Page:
Sharding was first used in databases and is a method for distributing data across multiple machines. This scaling technique can be used in blockchains to partition states and transaction processing, so that each node would process only a fraction of all transactions in parallel with other nodes. As long as there is a sufficient number of nodes verifying each transaction so that the system maintains high reliability and security, then splitting a blockchain into shards will allow it to process many transactions in parallel, and thus greatly improving transaction throughput and efficiency. Sharding promises to increase the throughput as the validator network expands, a property that is referred to as horizontal scaling.
We emphasize the three main types of sharding: network sharding, transaction sharding and state sharding. Network sharding handles the way the nodes are grouped into shards and can be used to optimize communication, as message propagation inside a shard can be done much faster than propagation to the entire network. This is the first challenge in every sharding approach and the mechanism that maps nodes to shards has to take into consideration the possible attacks from an attacker that gains control over a specific shard.
Transaction sharding handles the way the transactions are mapped to the shards where they will be processed. In an account-based system, the transactions could be assigned to shards based on the sender's address.
State sharding is the most challenging approach. In contrast to the previously described sharding mechanisms, where all nodes store the entire state, in state-sharded blockchains, each shard maintains only a portion of the state. Every transaction handling accounts that are in different shards, would need to exchange messages and update states in different shards. In order to increase resiliency to malicious attacks, the nodes in the shards have to be reshuffled from time to time. However, moving nodes between shards introduces synchronization overheads, that is, the time taken for the newly added nodes to download the latest state. Thus, it is imperative that only a subset of all nodes should be redistributed during each epoch, to prevent down times during the synchronization process.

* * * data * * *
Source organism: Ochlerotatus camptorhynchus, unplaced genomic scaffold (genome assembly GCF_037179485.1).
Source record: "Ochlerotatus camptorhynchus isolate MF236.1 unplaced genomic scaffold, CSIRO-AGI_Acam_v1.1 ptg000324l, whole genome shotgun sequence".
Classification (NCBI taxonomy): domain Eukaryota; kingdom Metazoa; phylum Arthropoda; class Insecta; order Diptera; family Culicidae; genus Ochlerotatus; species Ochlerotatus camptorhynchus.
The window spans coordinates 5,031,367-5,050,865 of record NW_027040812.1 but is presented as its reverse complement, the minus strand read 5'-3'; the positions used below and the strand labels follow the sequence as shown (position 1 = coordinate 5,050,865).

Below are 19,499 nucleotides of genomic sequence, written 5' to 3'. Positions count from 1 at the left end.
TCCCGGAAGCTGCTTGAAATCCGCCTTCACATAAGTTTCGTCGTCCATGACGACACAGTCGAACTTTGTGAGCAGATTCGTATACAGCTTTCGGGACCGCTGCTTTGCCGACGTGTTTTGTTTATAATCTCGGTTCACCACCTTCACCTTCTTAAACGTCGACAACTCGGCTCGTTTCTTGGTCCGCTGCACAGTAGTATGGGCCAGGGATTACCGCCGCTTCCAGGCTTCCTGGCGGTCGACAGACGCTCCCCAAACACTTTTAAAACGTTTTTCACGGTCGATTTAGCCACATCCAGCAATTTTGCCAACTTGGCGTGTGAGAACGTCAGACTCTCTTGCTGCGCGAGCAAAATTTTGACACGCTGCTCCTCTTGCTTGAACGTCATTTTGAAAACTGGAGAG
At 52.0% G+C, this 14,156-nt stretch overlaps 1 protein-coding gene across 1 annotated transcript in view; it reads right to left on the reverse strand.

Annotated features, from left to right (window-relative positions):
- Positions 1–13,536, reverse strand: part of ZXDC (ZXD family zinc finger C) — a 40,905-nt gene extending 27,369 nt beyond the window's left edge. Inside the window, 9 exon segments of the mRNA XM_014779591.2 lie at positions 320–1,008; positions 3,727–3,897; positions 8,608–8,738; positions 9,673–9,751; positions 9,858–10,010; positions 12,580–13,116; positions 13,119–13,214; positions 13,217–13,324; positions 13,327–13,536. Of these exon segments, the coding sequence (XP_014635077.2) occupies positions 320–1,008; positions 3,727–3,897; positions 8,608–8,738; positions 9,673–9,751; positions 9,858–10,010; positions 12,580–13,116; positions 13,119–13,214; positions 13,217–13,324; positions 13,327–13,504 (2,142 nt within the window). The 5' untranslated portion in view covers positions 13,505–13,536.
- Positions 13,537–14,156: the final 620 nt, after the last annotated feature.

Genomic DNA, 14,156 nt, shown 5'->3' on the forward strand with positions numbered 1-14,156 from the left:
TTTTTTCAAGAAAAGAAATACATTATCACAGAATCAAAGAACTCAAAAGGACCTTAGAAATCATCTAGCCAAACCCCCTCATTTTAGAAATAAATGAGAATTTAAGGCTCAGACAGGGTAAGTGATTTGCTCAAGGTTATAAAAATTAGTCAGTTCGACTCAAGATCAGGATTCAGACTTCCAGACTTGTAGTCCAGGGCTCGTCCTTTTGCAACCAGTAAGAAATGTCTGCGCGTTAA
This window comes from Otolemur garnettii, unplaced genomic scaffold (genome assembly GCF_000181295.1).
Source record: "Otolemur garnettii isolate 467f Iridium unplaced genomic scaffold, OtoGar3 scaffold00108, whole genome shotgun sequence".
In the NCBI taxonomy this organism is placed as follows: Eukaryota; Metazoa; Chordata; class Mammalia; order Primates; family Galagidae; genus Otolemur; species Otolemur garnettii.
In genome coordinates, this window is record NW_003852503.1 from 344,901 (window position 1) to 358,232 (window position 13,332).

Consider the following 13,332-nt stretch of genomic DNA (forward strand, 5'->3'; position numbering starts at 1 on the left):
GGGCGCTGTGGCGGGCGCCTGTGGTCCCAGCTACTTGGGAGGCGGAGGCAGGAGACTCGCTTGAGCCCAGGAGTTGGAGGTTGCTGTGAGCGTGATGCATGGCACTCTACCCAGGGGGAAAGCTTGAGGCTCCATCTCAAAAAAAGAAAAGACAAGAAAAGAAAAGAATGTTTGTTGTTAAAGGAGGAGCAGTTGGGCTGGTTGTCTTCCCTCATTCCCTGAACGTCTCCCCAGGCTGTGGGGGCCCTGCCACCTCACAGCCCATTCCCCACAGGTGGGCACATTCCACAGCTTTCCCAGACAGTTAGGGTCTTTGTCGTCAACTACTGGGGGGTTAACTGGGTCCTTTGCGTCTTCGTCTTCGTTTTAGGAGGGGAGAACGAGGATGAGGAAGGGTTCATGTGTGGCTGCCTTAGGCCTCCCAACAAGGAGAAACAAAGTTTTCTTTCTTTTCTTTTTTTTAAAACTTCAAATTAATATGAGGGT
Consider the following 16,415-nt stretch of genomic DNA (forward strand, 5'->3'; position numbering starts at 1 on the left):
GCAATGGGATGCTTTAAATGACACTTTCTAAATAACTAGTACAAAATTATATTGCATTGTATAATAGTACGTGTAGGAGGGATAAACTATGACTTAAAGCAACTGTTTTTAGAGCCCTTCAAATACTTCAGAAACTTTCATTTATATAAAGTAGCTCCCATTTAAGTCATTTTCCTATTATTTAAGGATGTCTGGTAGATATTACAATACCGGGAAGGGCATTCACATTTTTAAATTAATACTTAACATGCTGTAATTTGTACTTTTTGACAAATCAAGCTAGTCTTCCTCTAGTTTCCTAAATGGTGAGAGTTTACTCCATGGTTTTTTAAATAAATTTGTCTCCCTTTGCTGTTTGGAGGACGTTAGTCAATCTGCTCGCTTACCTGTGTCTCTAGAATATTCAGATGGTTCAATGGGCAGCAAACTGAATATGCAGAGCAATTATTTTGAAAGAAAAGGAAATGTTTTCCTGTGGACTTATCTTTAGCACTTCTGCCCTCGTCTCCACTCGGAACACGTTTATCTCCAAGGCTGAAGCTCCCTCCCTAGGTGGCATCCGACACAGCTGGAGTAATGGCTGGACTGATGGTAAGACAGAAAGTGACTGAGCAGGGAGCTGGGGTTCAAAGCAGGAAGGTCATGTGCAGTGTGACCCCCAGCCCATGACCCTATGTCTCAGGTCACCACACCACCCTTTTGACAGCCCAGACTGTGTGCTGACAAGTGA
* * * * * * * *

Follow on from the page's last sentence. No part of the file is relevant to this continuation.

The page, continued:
Some sharding proposals attempt to only shard transactions or only shard state, which increases transaction's throughput, either by forcing every node to store lots of state data or to be a supercomputer. Still, more recently, at least one claim has been made about successfully performing both transaction and state sharding, without compromising on storage or processing power.
But sharding introduces some new challenges like: single-shard takeover attack, cross-shard communication, data availability and the need of an abstraction layer that hides the shards. However, conditional on the fact that the above problems are addressed correctly, state sharding brings considerable overall improvements: transaction throughput will increase significantly due to parallel transaction processing and transaction fees will be considerably reduced. Two main criteria widely considered to be obstacles transforming into advantages and incentives for mainstream adoption of the blockchain technology.
While dealing with the complexity of combining network, transaction and state sharding, Elrond's approach was designed with the following goals in mind:
Scalability without affecting availability: Increasing or decreasing the number of shards should affect a negligibly small vicinity of nodes without causing down-times, or minimizing them while updating states;
Dispatching and instant traceability: Finding out the destination shard of a transaction should be deterministic, trivial to calculate, eliminating the need for communication rounds;
Efficiency and adaptability: The shards should be as balanced as possible at any given time.
An illustration of Elrond’s Adaptive State Sharding approach is depicted in the figure below: